California is Investing in Bilingual Educators in Asian Languages. What Does This Mean for AAPI Educators and Students?
Increased funding for bilingual training in Asian languages in California could help bolster the pipeline of AAPI teachers entering the profession and ensure AAPI students’ needs are being met.
California typically certifies more than 1,000 bilingual educators each year. But only a tiny fraction of those accreditations are for instruction in Asian languages, even though the state is about 16 percent Asian—the second-largest Asian population in the U.S., after Hawai’i.
In the 2020-21 school year, just 93 bilingual educator accreditations were issued for California instructors of Asian languages like Vietnamese, Mandarin, and Tagalog—some of the most common home languages spoken among K-12 English language learners in the state.
But this disparity in accreditations could soon change. In July 2022, California allocated $5 million in the 2022-23 state budget to invest in recruiting and training teachers seeking accreditation to teach dual-language immersion programs in an Asian language. Research demonstrates that these programs—which help students to become bilingual through equal amounts of academic instruction in two different languages—can have a positive impact on student outcomes.
Over the next four years, this funding will be dispersed to the California State University Asian Bilingual Teacher Education Program Consortium, which offers bilingual teacher accreditation in Asian languages at 10 CSU campuses. Part of the $5 million provides direct aid to students in the teacher program to help eliminate costly barriers to credentialing that can discourage new teachers from entering the field.
The investment came about after numerous requests for dual-language immersion programs in K-12 schools went unmet due to a lack of qualified educators according to Benjamin Tran, a policy strategist at Asian Americans Advancing Justice Southern California, a group that advocated for the $5 million investment.
“The Los Angeles Unified School District told us that there was a high demand for bilingual dual-language immersion programs,” Tran said. “They actually wanted to start a Tagalog program. They had parents on board, they had students who wanted to join, and they had the funding secured. But they did not have enough teachers to actually get the programs going.”
While this funding specifically focuses on remedying gaps in access to dual-language immersion programs in California, it spotlights another shortage in the education system: the severe lack of AAPI educators, not just in California, but across the nation.
Although Asian Americans are the fastest-growing racial and ethnic group in the nation—with over 6 percent of the U.S. population identifying as AAPI according to the 2020 Census—only about 2 percent of teachers identify as AAPI. Fewer still are bilingual instructors accredited to instruct dual-language immersion programs in Asian languages.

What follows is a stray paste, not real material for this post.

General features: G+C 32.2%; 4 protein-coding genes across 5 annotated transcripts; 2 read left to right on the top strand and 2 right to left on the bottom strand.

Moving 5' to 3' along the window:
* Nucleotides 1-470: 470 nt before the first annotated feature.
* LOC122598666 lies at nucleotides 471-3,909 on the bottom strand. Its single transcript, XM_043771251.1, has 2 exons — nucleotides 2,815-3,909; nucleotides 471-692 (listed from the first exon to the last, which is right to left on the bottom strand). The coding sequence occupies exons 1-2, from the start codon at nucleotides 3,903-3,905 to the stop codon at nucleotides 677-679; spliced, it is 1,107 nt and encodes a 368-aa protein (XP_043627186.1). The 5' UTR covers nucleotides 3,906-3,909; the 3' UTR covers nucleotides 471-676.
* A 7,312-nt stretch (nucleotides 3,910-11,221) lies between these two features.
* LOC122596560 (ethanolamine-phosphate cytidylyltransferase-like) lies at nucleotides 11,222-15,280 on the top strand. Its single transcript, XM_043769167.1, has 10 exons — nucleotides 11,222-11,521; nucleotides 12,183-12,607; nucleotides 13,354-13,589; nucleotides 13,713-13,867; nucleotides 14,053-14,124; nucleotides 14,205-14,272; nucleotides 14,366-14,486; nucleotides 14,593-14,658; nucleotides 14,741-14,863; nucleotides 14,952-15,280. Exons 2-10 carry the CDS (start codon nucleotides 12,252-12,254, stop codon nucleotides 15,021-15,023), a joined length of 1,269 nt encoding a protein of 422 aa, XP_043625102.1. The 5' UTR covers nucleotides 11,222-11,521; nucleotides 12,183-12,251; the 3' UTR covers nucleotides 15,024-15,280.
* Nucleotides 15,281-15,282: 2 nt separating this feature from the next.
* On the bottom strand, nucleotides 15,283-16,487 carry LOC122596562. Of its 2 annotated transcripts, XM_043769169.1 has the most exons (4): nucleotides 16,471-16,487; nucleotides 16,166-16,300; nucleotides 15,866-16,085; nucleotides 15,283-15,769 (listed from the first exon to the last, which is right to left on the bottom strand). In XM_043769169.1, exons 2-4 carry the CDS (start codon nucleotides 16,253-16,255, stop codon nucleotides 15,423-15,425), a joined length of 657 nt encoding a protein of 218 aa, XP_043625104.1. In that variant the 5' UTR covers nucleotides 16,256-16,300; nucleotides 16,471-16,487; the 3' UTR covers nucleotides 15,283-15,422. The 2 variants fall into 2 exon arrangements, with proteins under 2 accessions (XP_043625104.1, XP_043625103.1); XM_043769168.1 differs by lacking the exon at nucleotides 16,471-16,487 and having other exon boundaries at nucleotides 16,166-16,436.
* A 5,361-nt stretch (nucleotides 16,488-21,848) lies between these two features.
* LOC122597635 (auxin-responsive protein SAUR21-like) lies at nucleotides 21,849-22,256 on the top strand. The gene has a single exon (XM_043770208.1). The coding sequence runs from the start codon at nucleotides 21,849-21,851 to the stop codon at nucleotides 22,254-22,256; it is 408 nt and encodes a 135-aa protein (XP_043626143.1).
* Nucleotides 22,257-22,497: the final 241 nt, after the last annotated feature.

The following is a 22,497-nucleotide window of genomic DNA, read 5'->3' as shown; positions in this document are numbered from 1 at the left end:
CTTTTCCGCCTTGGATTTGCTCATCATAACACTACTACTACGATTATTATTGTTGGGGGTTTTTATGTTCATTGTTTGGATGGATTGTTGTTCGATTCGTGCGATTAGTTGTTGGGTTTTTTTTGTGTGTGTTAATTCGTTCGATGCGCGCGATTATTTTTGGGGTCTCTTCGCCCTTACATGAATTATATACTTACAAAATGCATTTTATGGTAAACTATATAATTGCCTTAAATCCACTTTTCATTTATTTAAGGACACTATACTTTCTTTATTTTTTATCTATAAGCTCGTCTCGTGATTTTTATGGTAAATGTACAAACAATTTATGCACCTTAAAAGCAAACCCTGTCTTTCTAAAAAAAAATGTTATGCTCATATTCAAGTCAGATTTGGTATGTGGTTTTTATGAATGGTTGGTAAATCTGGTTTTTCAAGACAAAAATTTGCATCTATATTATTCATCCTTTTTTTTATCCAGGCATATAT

A number of organizations are working to address the shortage of AAPI educators, including Teach For America. As a result of deliberate recruitment and training efforts, 7 percent of TFA’s teacher corps identifies as AAPI, a number that more closely aligns with the percentage of AAPI students enrolled in K-12 schools (approximately 5 percent). Teach For America’s AAPI Alliances offers events that support AAPI educators, including their presence at SXSW Edu 2023 to speak on imagining Asian education and student advocacy. In addition, through collaborative community partnerships with several AAPI advocacy organizations, TFA’s AAPI Alliances provides other resources and opportunities to build civic engagement among teachers and provide professional development and leadership training for AAPI educators and school leaders.
What will California’s investment in building a pipeline for bilingual teacher accreditation in Asian languages mean for AAPI educators and students there? And could this type of investment gain traction in other parts of the country?
The Benefits of Training More Teachers in Asian Languages
California’s $5 million investment is an attempt to repair a bilingual educator pipeline that had been long-neglected as a result of policy decisions made decades ago.
In 1998, the state passed Proposition 227, which effectively banned dual-language immersion programs in California by requiring English-only methodology for teaching English learner students, according to Tran from Asian Americans Advancing Justice Southern California. But in 2016, California overwhelmingly voted to pass a new proposition that reversed the 1998 decision. This paved the way for dual-language immersion programs to return to the state. These programs are highly popular because parents and students alike see the benefits of being a bilingual professional in an increasingly globalized economy. Research also shows that dual-language immersion programs of all types can positively impact students’ academic achievement in both reading and math.
Dual-language immersion programs in Asian languages also bring other benefits to schools and communities, Tran said. These programs can play an essential role in expanding language access in communities by increasing the number of students who graduate from school and enter the workforce fluent in both English and one or more Asian languages.